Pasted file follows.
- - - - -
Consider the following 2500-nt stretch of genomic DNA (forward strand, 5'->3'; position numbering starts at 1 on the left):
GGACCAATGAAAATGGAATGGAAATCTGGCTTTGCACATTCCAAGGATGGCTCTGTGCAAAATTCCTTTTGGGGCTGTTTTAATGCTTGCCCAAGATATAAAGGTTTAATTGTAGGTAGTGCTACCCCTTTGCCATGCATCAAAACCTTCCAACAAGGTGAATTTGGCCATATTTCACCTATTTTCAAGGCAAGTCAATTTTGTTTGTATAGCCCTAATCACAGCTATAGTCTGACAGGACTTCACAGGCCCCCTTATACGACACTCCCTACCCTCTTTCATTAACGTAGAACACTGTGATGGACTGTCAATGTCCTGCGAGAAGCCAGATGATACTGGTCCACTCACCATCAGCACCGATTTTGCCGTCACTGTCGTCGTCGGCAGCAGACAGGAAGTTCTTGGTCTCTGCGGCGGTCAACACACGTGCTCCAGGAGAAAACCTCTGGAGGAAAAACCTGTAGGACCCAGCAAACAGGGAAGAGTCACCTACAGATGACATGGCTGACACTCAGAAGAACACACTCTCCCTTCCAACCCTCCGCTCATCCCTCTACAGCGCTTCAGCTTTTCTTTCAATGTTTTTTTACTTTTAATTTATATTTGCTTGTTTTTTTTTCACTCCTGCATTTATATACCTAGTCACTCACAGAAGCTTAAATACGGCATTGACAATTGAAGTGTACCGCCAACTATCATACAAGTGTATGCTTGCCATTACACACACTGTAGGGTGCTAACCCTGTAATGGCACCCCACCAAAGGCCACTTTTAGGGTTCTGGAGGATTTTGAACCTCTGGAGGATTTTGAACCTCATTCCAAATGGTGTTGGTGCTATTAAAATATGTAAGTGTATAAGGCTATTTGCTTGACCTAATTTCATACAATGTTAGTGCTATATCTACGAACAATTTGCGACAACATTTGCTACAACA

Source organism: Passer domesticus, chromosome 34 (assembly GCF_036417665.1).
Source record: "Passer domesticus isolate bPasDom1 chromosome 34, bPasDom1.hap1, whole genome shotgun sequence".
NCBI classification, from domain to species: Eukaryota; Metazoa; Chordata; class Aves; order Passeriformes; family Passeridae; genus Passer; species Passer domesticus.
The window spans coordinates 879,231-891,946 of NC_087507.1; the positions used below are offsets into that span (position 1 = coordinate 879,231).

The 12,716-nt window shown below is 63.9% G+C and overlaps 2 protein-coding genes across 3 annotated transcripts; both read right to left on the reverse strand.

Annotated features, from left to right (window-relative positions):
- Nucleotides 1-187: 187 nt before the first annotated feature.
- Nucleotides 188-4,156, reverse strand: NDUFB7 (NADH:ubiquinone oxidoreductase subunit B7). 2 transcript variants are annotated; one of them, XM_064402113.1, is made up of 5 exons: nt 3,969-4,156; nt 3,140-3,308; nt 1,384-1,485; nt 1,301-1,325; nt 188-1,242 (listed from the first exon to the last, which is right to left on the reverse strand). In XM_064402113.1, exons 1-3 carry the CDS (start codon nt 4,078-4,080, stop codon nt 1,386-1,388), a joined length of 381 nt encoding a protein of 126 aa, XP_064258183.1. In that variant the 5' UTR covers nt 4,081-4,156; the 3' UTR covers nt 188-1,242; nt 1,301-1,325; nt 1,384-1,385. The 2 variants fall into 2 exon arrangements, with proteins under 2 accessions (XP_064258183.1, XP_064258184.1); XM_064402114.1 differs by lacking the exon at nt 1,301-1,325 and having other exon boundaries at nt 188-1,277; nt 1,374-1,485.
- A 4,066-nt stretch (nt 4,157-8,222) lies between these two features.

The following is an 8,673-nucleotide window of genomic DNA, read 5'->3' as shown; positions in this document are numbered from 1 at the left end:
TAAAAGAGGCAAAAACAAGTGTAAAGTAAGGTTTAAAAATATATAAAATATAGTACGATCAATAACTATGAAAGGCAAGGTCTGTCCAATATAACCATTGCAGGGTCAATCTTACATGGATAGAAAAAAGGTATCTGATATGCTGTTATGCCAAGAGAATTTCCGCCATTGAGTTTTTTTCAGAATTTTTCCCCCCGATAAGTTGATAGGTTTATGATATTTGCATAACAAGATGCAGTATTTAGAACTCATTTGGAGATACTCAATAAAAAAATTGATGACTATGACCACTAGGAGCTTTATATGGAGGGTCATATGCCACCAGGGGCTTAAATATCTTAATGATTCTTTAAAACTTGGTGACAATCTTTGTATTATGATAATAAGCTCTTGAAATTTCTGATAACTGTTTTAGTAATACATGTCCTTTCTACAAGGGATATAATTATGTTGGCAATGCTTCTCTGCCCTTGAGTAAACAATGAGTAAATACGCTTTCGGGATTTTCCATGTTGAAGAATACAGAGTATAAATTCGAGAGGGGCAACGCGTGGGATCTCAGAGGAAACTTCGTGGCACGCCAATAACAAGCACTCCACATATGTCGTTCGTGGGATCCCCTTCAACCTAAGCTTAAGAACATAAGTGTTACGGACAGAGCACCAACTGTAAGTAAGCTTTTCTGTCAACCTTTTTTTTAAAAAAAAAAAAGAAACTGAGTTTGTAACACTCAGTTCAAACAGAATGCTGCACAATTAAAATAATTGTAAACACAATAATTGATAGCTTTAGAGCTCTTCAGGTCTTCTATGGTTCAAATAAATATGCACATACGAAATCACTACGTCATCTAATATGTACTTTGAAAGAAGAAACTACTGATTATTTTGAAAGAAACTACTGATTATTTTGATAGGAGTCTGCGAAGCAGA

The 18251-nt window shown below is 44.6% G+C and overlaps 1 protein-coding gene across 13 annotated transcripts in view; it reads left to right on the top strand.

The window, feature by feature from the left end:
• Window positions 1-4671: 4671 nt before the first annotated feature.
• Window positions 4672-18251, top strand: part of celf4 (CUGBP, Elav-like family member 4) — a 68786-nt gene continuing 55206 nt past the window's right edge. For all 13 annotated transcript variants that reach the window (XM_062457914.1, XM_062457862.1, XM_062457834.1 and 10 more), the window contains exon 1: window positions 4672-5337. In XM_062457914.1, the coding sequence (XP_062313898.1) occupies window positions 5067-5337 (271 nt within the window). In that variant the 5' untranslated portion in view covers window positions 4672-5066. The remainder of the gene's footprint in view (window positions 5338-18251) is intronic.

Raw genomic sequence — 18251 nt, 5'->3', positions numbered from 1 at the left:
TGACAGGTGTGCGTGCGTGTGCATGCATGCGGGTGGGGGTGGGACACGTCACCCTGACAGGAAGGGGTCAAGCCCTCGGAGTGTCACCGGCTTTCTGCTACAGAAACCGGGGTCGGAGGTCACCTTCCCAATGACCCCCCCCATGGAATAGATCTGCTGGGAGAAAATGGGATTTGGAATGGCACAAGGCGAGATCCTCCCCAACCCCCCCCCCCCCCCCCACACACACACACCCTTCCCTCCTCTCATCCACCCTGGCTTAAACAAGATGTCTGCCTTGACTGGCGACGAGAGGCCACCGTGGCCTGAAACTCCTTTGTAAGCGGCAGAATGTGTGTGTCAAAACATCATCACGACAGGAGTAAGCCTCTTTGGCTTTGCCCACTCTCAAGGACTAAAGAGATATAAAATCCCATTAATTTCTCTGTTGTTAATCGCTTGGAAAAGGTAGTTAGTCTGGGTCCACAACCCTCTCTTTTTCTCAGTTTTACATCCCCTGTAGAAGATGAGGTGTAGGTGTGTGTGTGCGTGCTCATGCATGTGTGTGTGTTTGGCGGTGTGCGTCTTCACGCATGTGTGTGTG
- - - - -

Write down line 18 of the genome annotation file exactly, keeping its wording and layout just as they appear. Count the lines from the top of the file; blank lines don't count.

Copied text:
Raw genomic sequence — 18251 nt, 5'->3', positions numbered from 1 at the left: